I am very concerned about Hungary, a country I care about deeply and one to which I have a strong, personal connection. My grandparents emigrated from Budapest in the beginning of the 20th Century and Hungary has always been one of my favorite countries to visit. It holds a special place in my heart.
But as I watch an upsurge throughout Europe of that continent’s dark history of anti-Semitism, I am especially concerned about Hungary.
There is a continuing and growing presence of Hungary’s Far-Right that celebrates truly evil human beings. Once again, we hear the same sick anti-Semitic, xenophobic, anti-Roma and anti-gay slogans. We see demonstrations with the old salutes and symbols and awards and public recognition given to individuals who distort historic facts and the Holocaust. If history has taught us anything, it should be this: when people are seduced by the darker instincts in human beings, nothing good ever comes from it. Nothing!
The most significant group at the head of the far right now is “Our Homeland Party”, a spin-off of the Jobbik Party, along with the group calling itself the “64 Counties Youth Movement”. Both were founded by former Jobbik vice president, Laszlo Toroczkai. But the list of these movements goes on: Legio Hungaria, Blood and Honor Hungaria, Outlaw’s Army and too many others. By now, even Jobbik understands that the vast majority of Hungarians don’t want to go back to a time when neighbor turned on neighbor and that much of the country was damaged or destroyed. The party has tried to change its image as a less extreme, and more center oriented political party. We still need to wait and see where this shift will eventually lead Jobbik. In a recent interview, a leader of Jobbik, Peter Jakab, explained that Jobbik “had never been a far-right party, it just tolerated far-right people.”
This is, unfortunately, a dishonest statement, because even though some of Jobbik’s politicians have apologized for their past statements, by denying the past, the party really cannot make a new start. The plain fact is that Jobbik’s politicians who made anti-Semitic statements in the past are still aligned with the party.
Even as Jobbik joins coalitions with the political left, a joint candidate in the mid-term elections in Borsod-Abauj Zemplen referred to Budapest as “Judapest” and complained about the high number of Jewish “foreigners” in the country. He was referring to Hasidic Jewish tourists who come to see the graves of their revered rabbis. “My dog goes crazy when those with the lice-infested sideburns pass by the house.” He said, and this man was a candidate and he said this with no remorse.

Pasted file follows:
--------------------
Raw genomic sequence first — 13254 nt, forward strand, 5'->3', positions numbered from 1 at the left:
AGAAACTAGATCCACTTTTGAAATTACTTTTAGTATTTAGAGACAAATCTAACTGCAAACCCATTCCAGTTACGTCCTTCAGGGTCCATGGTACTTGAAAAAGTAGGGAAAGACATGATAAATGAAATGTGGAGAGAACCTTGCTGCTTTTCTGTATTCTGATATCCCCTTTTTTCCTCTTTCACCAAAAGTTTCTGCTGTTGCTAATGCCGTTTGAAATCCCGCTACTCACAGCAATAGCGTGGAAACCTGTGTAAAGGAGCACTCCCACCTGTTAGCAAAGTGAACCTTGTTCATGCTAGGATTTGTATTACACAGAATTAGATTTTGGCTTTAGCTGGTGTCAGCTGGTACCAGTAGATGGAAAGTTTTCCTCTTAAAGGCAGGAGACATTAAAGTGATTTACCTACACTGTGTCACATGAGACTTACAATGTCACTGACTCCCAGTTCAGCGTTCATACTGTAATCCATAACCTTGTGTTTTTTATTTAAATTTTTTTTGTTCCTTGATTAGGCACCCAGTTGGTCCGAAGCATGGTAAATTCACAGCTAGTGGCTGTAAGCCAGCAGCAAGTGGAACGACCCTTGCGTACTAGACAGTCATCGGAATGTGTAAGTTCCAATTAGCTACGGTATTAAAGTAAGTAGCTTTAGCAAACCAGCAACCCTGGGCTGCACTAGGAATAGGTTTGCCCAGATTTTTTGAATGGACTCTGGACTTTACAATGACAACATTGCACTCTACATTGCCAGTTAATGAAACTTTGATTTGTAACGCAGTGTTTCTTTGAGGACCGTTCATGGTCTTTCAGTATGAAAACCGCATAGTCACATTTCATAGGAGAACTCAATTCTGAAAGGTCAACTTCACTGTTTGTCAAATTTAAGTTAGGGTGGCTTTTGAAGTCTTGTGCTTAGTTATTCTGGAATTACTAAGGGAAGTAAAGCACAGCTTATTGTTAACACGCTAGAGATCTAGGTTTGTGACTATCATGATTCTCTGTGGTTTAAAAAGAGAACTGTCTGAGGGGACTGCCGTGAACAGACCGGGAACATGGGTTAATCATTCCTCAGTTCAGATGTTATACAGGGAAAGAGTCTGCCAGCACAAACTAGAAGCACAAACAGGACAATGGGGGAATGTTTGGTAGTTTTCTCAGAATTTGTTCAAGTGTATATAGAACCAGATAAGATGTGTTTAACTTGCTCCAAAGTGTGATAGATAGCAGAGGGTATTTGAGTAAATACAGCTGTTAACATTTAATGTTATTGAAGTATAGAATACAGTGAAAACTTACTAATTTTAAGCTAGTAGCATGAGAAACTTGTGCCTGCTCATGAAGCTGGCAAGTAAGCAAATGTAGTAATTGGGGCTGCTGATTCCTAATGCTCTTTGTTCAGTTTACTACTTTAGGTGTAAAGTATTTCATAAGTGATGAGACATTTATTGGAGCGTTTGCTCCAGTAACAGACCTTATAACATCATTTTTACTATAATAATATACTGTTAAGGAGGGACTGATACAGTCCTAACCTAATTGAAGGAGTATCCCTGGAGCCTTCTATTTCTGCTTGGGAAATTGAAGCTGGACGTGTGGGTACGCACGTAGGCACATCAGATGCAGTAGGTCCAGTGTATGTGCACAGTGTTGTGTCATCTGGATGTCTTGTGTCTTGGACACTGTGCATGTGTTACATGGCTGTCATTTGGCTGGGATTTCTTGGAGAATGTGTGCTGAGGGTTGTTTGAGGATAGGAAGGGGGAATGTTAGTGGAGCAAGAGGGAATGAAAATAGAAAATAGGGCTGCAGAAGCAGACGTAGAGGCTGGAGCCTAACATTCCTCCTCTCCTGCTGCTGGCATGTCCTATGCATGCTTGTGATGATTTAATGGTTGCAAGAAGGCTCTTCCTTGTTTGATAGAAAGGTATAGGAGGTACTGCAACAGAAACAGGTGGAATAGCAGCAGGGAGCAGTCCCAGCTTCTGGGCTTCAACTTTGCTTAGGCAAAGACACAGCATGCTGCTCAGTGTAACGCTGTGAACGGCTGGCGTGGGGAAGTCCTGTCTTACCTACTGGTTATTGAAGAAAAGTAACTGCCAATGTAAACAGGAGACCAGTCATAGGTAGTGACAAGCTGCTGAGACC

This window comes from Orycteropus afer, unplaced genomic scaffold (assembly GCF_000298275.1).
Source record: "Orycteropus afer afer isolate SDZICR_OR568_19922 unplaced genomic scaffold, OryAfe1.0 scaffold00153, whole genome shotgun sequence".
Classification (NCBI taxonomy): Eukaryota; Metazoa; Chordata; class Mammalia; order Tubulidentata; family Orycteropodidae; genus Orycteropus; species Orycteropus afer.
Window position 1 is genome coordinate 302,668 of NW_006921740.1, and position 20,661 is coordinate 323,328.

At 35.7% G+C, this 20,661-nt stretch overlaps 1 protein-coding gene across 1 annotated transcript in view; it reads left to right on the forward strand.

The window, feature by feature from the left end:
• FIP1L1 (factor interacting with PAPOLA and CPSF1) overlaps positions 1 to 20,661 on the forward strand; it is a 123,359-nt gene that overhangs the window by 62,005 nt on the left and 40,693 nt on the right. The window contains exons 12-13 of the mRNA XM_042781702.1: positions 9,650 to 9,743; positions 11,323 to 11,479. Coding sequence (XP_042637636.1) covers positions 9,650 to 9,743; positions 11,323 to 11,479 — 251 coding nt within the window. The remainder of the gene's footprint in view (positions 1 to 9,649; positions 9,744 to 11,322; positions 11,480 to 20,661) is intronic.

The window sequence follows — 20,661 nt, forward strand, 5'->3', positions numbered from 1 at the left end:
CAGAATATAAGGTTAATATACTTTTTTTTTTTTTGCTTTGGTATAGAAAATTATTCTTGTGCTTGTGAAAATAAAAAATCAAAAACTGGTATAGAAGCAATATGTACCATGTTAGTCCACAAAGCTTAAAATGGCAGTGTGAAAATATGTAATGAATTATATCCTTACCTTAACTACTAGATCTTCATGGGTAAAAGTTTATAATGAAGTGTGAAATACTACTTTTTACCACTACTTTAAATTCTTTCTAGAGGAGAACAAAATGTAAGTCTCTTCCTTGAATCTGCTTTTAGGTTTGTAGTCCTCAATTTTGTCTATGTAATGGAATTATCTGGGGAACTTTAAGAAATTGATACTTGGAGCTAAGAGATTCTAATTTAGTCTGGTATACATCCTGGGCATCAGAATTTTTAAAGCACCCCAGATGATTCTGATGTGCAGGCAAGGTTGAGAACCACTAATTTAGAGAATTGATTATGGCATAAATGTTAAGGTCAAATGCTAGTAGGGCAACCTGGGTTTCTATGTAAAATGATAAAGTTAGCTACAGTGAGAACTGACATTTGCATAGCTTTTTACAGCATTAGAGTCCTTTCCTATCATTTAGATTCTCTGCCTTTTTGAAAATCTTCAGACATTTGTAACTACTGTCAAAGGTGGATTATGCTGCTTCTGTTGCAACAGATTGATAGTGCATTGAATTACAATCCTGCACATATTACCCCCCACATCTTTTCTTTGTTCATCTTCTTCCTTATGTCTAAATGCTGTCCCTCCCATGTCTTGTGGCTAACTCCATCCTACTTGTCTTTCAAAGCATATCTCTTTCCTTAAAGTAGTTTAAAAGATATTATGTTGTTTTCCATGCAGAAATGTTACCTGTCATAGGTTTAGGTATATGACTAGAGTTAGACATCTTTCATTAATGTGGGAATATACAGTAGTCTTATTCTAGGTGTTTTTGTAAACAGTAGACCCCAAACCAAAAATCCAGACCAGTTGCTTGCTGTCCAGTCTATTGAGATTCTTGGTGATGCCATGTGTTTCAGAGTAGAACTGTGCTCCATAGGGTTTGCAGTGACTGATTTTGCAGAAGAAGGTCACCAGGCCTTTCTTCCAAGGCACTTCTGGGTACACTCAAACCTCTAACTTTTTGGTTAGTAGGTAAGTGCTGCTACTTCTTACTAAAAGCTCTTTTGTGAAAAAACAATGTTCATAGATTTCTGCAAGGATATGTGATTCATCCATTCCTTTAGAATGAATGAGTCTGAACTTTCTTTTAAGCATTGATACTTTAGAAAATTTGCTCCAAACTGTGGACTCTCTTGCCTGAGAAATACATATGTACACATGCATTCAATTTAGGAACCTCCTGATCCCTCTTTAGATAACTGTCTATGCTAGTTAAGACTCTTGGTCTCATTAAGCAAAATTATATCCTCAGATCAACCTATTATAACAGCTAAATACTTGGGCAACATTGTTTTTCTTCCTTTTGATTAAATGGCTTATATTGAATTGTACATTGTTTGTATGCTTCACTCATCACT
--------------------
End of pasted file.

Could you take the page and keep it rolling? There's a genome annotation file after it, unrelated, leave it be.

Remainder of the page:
When we hear someone like Marton Gyongyosi, who is part of Jobbik’s leadership and a current Member of the European Parliament (MEP) suggested just a couple of years ago making “a list out of those who have Jewish origin, especially those who are in the Assembly,” a shiver should go through every good and decent Hungarian. This is exactly how things began in the Nazi party in the 1930s, and who in their right mind would want to go back to that period?
One thing that everyone should remember – Hatred and intolerance often begins with the Jews, but it never ends with the Jews. Yes, Hitler went after the Jews first, but when it was all over 12 years after he took power in Germany, the entire continent of Europe was in ruin and 60 million human beings had been killed. Hungary was then faced with more than 40 years of Communism as a result of the geo-politics that followed the realignments after the war. What serious, sane person would want to go back there? This is a real question that I think every Hungarian should ask themselves.
In 1945, when the concentration camps were liberated and the entire world saw the photographs of the ovens, the gas chambers and the huge piles of murdered men, women and children, no one in their right mind wanted to be associated with the Nazis. Even those who still believed in this sick and perverted hatred, had the good sense to keep quiet about it. But now, 76 years after the end of the war, a new generation without any real understanding of the war’s repercussions might be seduced by the slogans. But they have no real idea with whom they are aligning themselves.
Many young, brave Hungarians gave their lives standing up to these murderous thugs. Those are the people that should be celebrated today. Those are the real heroes of Hungary.
I know these people still exist in Hungary – ordinary, decent and freedom loving people who cherish positive and democratic values. They cannot be silent any longer. It is time for Hungarians to stand up and say, “Enough!”
I wholeheartedly join my good friend, Andras Heisler, the President of the Federation of Jewish Communities in Hungary, in recognizing the tremendous support the Jewish community has received in the fight against COVID from the government led by Prime Minister Viktor Orban. I am also very encouraged by the Prime Minister’s recent trip to Israel along with his strong support for the Jewish State in international forums.
Here, in my mind, is the striking comparison between the two groups I am talking about. Mr. Orban and his government recognized the difficulties caused by the pandemic and showed strong leadership in the fight against it. In sharp contrast, the Our Homeland Party and the radical right are organizing demonstrations against the COVID measures. Do we really need any more evidence that these people want to take Hungary back to the days before decency, tolerance and science?
Knowing all of this, I also have hope for the future of Hungary. I believe that the vast majority of Hungarians will reject this radical fringe and their voices will rise up and drown out the noise created by this small and dangerous band of mentally challenged individuals.